You may be investing in a fund that's simply doing the equivalent of moving money from one pocket to the other, either by investing in high-yielding securities that subsequently decline in value or by literally giving you your principal back, as I discussed in this article
. (Morningstar's closed-end fund team has also done a great job of shining a light on these practices, as in this article
But even if there's nothing nefarious going on at your investments, yield statistics can be misleading simply because they're so ephemeral. Just as past returns aren't a particularly good predictor of future performance, the yield you see today may not be a good measure of the payout you're actually apt to receive during the life of your investment.
Here Today, Gone Tomorrow
The key reason, of course, is that you arrive at a security's yield, in percentage terms, by dividing the security's income per share by its price per share. As that investment's price increases, it puts downward pressure on the investment's yield. On the flip side, a decrease in an investment's value leads to a bump-up in yield. As long as a security's price is moving around--and for some securities, this is happening every minute of every trading day--so is its yield.
The prevailing interest-rate environment also has a big impact on securities' yields, of course, and during the past few decades, the general trend has been down. In 2000, when interest rates were much higher than they are today, the typical short-term bond fund in Morningstar's database had a yield of nearly 6%; today it's about 2.2%. High-yield bond funds had yields of nearly 12%, on average, a decade ago; today it's just 7%-8%. That trend hasn't been all negative for bond investors, in that bond price increases have helped offset the decline in yields. But it's still a good reminder of how a bond fund's current interest rate doesn't foretell the amount of income you'll actually earn.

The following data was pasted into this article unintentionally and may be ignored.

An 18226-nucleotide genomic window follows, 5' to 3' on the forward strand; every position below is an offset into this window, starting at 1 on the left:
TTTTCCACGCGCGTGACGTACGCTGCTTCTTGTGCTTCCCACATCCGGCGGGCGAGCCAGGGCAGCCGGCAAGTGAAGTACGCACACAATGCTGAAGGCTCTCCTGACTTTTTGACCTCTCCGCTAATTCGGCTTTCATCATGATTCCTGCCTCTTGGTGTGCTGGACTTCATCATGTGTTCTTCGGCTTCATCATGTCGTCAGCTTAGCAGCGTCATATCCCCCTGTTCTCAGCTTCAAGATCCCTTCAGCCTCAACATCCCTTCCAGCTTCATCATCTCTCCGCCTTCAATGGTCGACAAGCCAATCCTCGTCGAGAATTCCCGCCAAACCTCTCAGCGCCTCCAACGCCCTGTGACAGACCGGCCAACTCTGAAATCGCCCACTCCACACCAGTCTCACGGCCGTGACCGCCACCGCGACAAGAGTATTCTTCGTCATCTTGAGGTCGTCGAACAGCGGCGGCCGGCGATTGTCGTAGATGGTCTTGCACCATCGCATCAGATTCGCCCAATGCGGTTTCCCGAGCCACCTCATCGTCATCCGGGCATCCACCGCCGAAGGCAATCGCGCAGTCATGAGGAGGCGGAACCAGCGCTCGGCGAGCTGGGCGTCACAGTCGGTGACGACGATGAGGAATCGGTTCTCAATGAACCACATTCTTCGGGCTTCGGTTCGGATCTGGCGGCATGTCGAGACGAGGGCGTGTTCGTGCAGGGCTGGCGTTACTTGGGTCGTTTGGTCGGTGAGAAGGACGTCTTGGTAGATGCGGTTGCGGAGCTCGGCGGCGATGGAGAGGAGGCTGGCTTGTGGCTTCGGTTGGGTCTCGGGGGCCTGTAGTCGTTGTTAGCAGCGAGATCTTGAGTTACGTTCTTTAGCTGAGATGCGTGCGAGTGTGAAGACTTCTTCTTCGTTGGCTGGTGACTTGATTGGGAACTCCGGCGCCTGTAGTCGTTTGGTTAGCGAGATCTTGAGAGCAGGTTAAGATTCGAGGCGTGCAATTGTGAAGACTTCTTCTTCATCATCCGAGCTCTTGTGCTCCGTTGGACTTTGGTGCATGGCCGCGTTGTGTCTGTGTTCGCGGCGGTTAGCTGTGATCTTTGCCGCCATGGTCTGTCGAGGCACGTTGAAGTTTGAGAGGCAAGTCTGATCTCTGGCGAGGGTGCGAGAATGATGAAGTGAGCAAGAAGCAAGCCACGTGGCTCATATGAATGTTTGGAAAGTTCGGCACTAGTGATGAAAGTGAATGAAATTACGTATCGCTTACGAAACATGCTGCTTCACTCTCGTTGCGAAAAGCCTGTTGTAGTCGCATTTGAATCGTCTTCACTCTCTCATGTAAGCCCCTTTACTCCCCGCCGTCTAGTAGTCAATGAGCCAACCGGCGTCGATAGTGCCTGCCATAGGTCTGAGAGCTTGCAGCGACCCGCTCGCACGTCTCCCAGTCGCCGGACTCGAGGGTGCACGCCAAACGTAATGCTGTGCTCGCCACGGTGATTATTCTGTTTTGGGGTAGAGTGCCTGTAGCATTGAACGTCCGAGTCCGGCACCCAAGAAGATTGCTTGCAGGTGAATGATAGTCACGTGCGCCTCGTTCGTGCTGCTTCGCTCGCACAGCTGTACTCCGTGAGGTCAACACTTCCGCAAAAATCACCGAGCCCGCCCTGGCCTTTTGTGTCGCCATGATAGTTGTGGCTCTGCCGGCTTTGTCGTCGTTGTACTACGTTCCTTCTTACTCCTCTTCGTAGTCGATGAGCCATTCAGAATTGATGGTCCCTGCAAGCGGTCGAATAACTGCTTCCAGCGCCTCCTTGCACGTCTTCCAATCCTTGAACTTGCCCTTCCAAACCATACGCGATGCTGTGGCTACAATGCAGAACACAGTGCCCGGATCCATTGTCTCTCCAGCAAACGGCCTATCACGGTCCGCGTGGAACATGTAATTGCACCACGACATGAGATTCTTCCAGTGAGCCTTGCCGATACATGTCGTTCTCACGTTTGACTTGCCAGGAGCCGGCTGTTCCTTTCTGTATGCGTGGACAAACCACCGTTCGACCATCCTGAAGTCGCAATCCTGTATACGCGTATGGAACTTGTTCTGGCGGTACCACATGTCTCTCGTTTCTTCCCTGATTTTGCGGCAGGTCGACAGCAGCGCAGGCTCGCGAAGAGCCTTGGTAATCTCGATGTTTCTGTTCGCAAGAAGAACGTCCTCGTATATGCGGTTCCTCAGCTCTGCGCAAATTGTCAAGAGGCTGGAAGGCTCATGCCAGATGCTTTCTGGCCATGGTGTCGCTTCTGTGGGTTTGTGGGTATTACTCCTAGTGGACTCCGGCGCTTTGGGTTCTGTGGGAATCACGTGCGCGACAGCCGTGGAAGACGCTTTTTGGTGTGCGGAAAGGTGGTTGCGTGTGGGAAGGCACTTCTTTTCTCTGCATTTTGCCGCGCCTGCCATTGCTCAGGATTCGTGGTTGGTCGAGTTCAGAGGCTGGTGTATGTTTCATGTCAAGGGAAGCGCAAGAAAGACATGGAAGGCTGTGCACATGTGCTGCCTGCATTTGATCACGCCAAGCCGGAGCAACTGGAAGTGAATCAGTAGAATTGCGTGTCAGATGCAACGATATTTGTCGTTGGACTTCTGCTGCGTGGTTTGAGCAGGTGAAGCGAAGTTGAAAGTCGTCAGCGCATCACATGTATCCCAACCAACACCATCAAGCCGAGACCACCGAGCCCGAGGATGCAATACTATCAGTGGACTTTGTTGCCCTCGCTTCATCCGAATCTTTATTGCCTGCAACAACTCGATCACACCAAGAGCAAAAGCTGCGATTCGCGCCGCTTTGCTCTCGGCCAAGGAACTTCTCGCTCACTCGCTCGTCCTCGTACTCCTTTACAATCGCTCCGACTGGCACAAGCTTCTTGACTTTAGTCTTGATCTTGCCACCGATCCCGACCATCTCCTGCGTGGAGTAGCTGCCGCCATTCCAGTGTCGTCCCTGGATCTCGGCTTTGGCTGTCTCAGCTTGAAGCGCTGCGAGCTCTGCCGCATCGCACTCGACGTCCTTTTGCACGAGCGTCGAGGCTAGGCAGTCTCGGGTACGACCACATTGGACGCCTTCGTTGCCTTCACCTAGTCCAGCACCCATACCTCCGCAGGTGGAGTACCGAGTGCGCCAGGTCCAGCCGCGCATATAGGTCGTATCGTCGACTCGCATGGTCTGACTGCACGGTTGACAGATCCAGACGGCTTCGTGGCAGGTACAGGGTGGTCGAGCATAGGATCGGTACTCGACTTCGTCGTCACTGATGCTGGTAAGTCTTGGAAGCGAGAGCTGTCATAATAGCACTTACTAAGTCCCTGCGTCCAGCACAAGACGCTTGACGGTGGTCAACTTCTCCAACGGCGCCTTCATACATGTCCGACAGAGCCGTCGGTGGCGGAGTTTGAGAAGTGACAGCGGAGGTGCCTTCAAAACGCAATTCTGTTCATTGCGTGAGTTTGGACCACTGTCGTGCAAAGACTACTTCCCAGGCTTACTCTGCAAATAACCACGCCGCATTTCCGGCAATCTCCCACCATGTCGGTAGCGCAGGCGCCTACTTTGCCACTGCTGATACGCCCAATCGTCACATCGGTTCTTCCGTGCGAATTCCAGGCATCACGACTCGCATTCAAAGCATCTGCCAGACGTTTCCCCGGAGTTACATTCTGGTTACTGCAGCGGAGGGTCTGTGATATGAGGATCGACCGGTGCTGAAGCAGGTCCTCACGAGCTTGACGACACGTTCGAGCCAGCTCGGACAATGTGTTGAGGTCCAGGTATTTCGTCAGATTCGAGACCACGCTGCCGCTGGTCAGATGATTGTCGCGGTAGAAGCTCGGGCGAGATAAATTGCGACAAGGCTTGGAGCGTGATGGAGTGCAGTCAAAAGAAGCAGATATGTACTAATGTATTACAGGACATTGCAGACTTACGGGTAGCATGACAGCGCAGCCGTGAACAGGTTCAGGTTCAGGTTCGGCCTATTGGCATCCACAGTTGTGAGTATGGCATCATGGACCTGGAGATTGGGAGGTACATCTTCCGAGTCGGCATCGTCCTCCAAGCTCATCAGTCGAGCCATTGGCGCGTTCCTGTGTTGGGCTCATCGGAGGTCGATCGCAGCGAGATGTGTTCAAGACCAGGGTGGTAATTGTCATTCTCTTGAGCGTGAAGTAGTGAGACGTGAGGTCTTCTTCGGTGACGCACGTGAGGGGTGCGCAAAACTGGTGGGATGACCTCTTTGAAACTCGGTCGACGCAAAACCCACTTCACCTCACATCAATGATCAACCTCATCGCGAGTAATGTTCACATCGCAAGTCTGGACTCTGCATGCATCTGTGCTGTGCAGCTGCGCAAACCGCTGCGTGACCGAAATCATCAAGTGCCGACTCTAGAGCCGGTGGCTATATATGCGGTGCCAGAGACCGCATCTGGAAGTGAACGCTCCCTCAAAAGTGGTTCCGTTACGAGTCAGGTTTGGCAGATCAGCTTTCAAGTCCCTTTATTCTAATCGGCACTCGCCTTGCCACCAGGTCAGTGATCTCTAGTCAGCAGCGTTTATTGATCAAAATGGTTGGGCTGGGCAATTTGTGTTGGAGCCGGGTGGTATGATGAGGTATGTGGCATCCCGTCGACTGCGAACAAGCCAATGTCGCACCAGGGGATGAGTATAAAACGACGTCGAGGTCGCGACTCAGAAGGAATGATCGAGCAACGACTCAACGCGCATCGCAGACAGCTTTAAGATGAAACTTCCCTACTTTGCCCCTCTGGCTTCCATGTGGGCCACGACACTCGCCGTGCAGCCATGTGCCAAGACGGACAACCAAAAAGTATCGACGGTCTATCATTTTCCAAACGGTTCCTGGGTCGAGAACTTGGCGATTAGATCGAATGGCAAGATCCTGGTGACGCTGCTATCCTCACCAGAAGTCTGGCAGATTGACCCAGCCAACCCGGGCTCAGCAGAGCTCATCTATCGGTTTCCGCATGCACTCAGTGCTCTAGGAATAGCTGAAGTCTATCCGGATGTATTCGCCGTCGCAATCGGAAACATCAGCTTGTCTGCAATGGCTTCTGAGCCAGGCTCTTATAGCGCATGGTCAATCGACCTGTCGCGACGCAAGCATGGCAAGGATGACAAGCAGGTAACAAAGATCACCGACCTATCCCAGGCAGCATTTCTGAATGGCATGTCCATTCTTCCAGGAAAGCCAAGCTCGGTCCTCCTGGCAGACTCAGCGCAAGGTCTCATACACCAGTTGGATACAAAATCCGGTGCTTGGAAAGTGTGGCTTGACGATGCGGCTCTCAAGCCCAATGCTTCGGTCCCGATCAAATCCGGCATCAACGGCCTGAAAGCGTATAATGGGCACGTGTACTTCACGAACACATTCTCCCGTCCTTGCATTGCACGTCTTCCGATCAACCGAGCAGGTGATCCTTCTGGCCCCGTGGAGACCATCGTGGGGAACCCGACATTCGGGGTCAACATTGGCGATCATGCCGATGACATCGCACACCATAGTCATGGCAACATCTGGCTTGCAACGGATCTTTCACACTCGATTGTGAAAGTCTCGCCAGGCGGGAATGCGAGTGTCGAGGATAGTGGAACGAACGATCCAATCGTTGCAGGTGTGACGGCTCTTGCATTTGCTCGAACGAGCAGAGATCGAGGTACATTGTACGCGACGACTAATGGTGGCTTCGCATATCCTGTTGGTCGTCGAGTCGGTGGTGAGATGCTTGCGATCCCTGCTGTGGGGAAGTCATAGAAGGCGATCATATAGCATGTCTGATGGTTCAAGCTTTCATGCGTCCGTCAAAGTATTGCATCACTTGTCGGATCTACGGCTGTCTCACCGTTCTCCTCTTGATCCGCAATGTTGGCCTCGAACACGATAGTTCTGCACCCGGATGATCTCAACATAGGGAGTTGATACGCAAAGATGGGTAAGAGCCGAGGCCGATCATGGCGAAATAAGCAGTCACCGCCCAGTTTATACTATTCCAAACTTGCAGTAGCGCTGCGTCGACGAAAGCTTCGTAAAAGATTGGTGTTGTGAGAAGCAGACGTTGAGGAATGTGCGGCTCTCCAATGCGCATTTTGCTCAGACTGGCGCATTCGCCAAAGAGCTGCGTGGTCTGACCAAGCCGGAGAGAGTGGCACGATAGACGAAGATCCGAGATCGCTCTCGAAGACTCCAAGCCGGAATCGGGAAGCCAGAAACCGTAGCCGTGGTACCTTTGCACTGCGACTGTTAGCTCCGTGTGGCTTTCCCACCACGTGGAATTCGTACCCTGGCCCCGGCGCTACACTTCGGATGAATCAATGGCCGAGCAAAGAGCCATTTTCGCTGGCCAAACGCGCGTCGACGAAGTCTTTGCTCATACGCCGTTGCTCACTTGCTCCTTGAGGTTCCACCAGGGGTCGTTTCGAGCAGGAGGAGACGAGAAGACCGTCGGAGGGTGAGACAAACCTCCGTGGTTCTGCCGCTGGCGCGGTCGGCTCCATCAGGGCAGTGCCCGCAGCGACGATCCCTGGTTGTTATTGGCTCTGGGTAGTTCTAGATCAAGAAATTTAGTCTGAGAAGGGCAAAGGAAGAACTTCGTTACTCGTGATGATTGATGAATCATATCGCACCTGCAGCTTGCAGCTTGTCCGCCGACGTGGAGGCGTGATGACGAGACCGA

Finally, to the extent that you own dividend-paying stocks, it's worth noting that a company's dividend payout is discretionary and subject to change along with business conditions. Back in 2008, for example, financials stocks appeared to be a yield-seeker's paradise, with many boasting double-digit dividend yields. But those tempting payouts were, in many cases, symptomatic of deeply troubled businesses; as share prices ran down, yields skyrocketed. And with those declining market conditions, many banks dramatically reduced their dividends or suspended them altogether. Investors who flocked to financials then weren't just buying shares of troubled companies, they were also chasing illusory dividends.
What's a Well-Meaning Income Investor to Do?
All of those caveats don't necessarily mean you should ignore yields entirely when selecting investments. It does, however, suggest that you should take steps to make sure you're putting yield in the proper context.
For starters, hunt around for the most current yield statistic you can find. For individual stocks, Morningstar provides a projected yield statistic that factors in the fund's latest indicated dividend amount divided by the current share price.
For mutual funds, the yield statistic that appears on Morningstar.com is its payout percentage during the past 12 months. SEC yield, which is usually available on fund companies' websites, provides a more current snapshot, depicting the fund's income payout during the past 30 days (minus expenses) and annualizing that figure over a one-year period. Oftentimes the difference between a fund's trailing 12-month yield and SEC yield will be notable, illustrating the importance of hunting around for the more current number. For example, Vanguard High-Yield Corporate
has a trailing 12-month yield of 7.14%, but its SEC yield is 6.51%
And to the extent that you own dividend-paying stocks and their payouts are a big part of your thesis for holding them, spend as much time thinking about the safety of those dividends as the dividends themselves. Evaluating the sustainability of a firm's dividends is a big focus for my colleague Josh Peters in his DividendInvestor
Last but not least, remember that total return, not yield, is your real bottom line. Staying squarely focused on the former will help prevent you from diving into a high-yielding investment whose payout, in hindsight, was illusory.